Mum whose head ‘felt like it was being ripped off’ suffering rare brain condition

A woman who went through years of excruciating pain has detailed how a rare brain condition left her feeling like her head was “being ripped off.”

Joanne Robertson, 50, suffered from a decade with debilitating head pain, memory problems, blurred vision, bowel problems and balance issues before being diagnosed with Chiari malformation.

She said: “I was told I had migraines. I couldn’t control my temperature and it was put down to the menopause. I was told to go to physio and to avoid stress. Over the years I was sent everywhere and I was just getting a series of individual diagnoses.”

North Wales Live writes that Joanne, from Abergele, Wales, eventually stopped breathing at intervals and, after suddenly collapsing one day, was rushed to Ysbyty Glan Clwyd hospital’s emergency department.

She underwent an upper endoscopy to see whether or not she had throat cancer and a lumber puncture, to check for meningitis, but doctors were still confused about the cause of her symptoms.

The scar left by Joanne's first brain operation
The scar left by Joanne’s first brain operation

It was only when Ysbyty Glan Clwyd’s Dr Chakrabarti sent Joanne for a scan, because she’d seen Chiara malformation before, she was diagnosed.

“Even getting to this stage was big because when you have a Chiari pain in your brain it’s like having your head ripped off,” she said. “So for her to say ‘this is not normal’ and take it seriously was massive for me.

“It wasn’t until Dr Chakrabati put the pieces together I got the diagnosis.”

Having never heard of Chiari malformation before her diagnosis she set about researching it online – but she found little information and what was there scared her.

The mum-of-two said: “I thought ‘there needs to be information out there, this is worth telling people’.

Chiari malformation occurs when the brain stem pushes down into the space where the spinal column is and occurs in around one in 1,000 people.

Joanne and her husband Andrew
Joanne and her husband Andrew

As in Joanne’s case it can cause the brain’s tonsils to descend. They are part of the cerebellum, which lies at the base of the amygdala – part of the brain which controls a number of important basic, emotional and memory functions.

Surgeons remove a piece of skull to relief pressure, with the aim of increasing the flow of fluid around the brain and allowing it to move upwards away from the spinal column.

Joanne’s excruciating head pains were caused by the pressure it caused.

During her first operation at The Walton Centre, in June 2018, she had part of the base of her skull removed and her brain tonsils separated from her spinal cord – but it soon became apparent the pressure was still there.

In September 2018 consultants made the decision to take away more of her skull, cauterize part of her brain and insert a metal plate.

Despite her gratitude to those who treated her Joanne still has many issues to deal with day to day – but she’s still here and determined to help others deal with the condition.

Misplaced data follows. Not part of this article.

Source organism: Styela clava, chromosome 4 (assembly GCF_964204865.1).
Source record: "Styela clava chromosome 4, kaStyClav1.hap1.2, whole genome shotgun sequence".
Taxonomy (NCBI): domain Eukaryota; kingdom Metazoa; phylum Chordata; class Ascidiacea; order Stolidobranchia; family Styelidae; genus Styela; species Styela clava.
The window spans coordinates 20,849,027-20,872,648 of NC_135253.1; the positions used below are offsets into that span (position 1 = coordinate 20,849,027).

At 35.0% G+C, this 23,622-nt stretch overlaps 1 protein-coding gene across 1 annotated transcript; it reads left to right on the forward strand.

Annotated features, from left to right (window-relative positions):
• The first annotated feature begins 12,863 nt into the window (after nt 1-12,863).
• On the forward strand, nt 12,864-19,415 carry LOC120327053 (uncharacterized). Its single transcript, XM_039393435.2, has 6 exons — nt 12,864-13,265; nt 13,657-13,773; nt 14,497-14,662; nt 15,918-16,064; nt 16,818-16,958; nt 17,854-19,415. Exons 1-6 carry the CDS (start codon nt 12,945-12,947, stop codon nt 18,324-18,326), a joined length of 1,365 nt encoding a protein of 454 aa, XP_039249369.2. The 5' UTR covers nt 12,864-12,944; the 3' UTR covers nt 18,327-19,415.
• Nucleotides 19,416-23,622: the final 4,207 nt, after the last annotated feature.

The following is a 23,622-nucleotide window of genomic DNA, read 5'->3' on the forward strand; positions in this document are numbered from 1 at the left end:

Joanne Robertson recovering in hospital in Liverpool after her second brain operation
Joanne Robertson recovering in hospital in Liverpool after her second brain operation

She revealed: “I remember feeling really selfish and wondering if I should have the second operation because of what it would put my family through – I could have left my children.

“I was able to sit on the sofa and talk to Andrew for about half an hour a day at this point but three different consultants told me I needed it – or the condition would get worse and I would die.

“They told me the recovery would be hard and I had a bad couple of days but I was back home on the fifth day.”

In between her two major brain operations, Joanne decided to record her experiences about the little known disorder in a book called Chiari and Me – It’s Not Just a Headache.

The former hospital switchboard supervisor’s aim was to help those suffering with the complaint – and their families – and “give people hope we can live with the condition”.

She said: “I am lucky to be here. In the book I thank Dr Chakrabati for getting me to scan. I’d suffered problems for more than 10 years and the incidents were becoming more and more frequent. I was diagnosed with IBS, but since my operation I’ve not had it.”

Joanne said Chiari changed her whole life. She added: “I can’t work, I can’t concentrate on things.

“My balance is shocking and my vision is still affected, but the head pains and breathing problems have subsided.

“I’ve got less feeling in my right leg and my right arm, so it’s about living with the condition rather than being completely cured.

“The surgery stopped the decline in my health in its tracks. It’s not a cure, it just stops the symptoms – but I’m proof there is hope for those with this condition.”

For more information around Chiari malformation visit: Chiari malformation – NHS (

Joanne’s Book, Chiari and Me – It’s Not Just a Headache, is available through Kindle ebooks and via Amazon in paperback.

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George Holan

George Holan is chief editor at Plainsmen Post and has articles published in many notable publications in the last decade.

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